MorseKOB 3.0


Getting started

When you run the program for the first time after a new version has been posted, the system may warn you that it doesn't recognize the application's digital signature.  You can safely disregard this warning and run the program.

If you don't see the main MorseKOB panel in your browser window, please refer to the Java section below.

  1. Make sure the Circuit Closer box is checked.  The circuit must be closed in order to receive.
  2. Select an active wire by typing its number in the Wire # box, or change the current wire number by clicking on the small up and down arrows next to the number.  Wire #101 is a good first choice, because it's always active.
  3. Click on the Connect button to connect to the wire.  The small box to the right of the wire number turns red, indicating that you're connected.  If there's any activity on the wire, you should hear the clicks of a telegraph sounder coming from your speakers.  If the connect indicator remains white, that means the program is unable to connect to the KOB server.
  4. The IDs of all the stations connected to the wire you connected to appear in the ID list in the upper right part of the KOB window.
  5. The program does its best to decode any Morse that's sent over the wire and displays the text in the code reader area in the upper left part of the window.  If the speed of the incoming code changes abruptly from a fast speed to a much slower speed, the code reader may fail to lock in on the new speed.  To resynchronize the code reader, click the mouse anywhere in the code reader area.
  6. To disconnect from the wire, click on the connect button again.  The connect indicator turns white to show that you're disconnected.

Sending on the keyboard

You can send Morse, either locally or to someone else over the Internet, by typing on the keyboard.

  1. Enter a two-letter office call, your first name, and your location (city or town, and state or province) in the text box just above the Circuit Closer.  This is a courtesy to other operators so they'll know who's on the wire.
  2. Set the desired sending speed in the WPM box.
  3. Uncheck the circuit closer box by clicking on it.  This opens the circuit to enable sending.
  4. Click in keyboard area in the lower left of the KOB window to place the cursor there and type whatever you want to send on the keyboard.  Typeahead is allowed.  The program highlights each character as it's sent.
  5. When you're done typing, wait for the program to finish sending your text and then click on the circuit closer box to close the circuit.

If you prefer, you can toggle the circuit closer open and closed by pressing the Escape key instead of clicking on the Circuit Closer control.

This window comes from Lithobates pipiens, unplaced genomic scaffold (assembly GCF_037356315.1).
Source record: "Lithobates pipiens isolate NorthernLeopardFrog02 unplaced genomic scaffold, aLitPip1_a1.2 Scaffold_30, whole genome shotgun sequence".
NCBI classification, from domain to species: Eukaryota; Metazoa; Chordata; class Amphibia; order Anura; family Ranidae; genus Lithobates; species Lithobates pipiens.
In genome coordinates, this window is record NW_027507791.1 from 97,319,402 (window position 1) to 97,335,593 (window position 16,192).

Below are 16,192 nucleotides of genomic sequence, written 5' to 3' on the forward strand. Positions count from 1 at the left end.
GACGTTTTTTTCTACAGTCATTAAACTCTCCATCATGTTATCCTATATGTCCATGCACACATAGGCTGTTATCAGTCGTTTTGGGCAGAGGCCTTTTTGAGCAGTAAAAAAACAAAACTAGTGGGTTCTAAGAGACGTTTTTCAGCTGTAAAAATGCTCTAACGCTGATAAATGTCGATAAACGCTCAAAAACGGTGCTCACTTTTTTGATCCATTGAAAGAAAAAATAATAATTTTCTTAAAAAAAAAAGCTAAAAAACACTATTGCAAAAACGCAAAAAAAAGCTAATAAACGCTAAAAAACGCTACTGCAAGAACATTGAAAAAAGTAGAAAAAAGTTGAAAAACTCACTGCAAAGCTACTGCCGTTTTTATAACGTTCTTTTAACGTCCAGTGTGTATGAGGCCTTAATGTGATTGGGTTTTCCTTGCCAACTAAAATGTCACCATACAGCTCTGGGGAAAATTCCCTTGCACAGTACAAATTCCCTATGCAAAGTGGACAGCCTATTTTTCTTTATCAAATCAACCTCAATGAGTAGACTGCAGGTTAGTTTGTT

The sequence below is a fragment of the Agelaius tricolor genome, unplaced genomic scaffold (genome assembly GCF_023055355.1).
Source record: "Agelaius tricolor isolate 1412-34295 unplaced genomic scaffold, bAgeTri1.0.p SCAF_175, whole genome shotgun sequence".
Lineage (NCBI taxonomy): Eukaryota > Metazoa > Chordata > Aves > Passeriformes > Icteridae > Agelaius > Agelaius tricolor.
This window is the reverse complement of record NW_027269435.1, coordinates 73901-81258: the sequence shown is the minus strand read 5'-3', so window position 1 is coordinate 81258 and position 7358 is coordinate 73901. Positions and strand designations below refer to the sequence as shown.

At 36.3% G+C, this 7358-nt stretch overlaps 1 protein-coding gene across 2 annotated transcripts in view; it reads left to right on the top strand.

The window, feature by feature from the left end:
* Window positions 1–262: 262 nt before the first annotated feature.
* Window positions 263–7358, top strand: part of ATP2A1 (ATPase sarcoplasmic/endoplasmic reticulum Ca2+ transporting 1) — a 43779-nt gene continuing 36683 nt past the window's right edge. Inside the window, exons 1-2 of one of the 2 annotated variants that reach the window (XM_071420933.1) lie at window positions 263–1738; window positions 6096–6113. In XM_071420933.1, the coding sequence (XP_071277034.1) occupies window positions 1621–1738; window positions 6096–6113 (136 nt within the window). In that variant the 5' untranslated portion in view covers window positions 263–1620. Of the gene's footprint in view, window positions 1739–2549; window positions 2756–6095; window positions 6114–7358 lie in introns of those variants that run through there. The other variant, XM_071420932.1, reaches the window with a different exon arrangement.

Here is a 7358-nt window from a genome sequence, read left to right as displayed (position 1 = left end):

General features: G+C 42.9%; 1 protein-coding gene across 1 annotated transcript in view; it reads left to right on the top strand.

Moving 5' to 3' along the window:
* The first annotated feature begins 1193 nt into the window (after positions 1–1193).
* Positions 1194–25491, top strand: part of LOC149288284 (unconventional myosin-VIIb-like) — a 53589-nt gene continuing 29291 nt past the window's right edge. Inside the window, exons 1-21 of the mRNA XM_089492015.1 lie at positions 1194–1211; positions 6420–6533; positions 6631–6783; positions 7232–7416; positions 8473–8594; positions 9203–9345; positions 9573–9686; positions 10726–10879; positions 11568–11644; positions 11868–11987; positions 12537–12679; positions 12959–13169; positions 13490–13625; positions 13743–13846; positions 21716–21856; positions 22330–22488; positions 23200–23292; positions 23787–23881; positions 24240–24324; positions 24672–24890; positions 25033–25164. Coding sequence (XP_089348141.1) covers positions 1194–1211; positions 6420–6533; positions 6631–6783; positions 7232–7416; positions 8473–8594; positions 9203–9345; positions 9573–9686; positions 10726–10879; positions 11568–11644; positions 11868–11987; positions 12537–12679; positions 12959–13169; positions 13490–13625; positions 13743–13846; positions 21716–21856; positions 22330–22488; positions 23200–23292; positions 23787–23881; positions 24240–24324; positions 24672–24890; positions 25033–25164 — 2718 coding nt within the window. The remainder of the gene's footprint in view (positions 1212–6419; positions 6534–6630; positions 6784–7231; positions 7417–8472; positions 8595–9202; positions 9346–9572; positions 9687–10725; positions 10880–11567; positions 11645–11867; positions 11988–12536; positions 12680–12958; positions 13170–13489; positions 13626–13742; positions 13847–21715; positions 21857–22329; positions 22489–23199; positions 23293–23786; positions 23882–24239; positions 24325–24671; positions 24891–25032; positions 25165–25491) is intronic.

Click on the Options button on the main KOB window to open the options window.  After selecting the desired options, click on the OK button to close the options window.


Use the pull-down menu to select a specific sound card on your computer.

Check the Mute box to silence the speakers.


Use the pull-down menu to select the desired serial port.  The controls in the Port panel are enabled only if you have activated the serial port interface by installing RXTX software on your computer.

Check the Keyer box if you want to connect a keyer paddle to the serial port and use it to simulate a bug.


Use the first pull-down menu to select your mode of operation:

Note: In some situations, to have a new mode setting take effect you will have to restart the program by refreshing the web page.

Use the second pull-down menu to specify whether the code reader and keyboard sender should use American Morse or International (Continental) code.  To avoid confusion, it's recommended that wires 20 through 29 be used for International Morse.


If the WPM setting in the Farnsworth panel is greater than the WPM setting on the main KOB window, the code sender will send characters at the higher speed but insert enough extra space—between characters or words, as desired—so that the overall code speed is maintained at the lower rate.


Code reader: This checkbox enables or disables the code reader.

Show versions: Appends the program version numbers to the IDs displayed in the ID list.

Capture timing: Causes the program to display the timing of sent or received code.  Positive numbers represent marks (in milliseconds) and negative numbers represent spaces.

Connecting external equipment

In order to use MorseKOB with an external key or sounder, you'll need the following:

USB-to-serial adapter

[Add info about recommended adapters (Cables to Go for Windows and Linux, Keyspan for Mac OS X) and how to install the driver software.]

RXTX software

Java itself doesn't provide access to the serial port, so if you want to connect a key or sounder to your computer you'll have to install an RXTX module specific to your operating system.

Once you've installed the RXTX software according to the instructions below, all available serial ports will appear in the pull-down list on the MorseKOB control panel.  Select the one that you're using for your telegraph interface.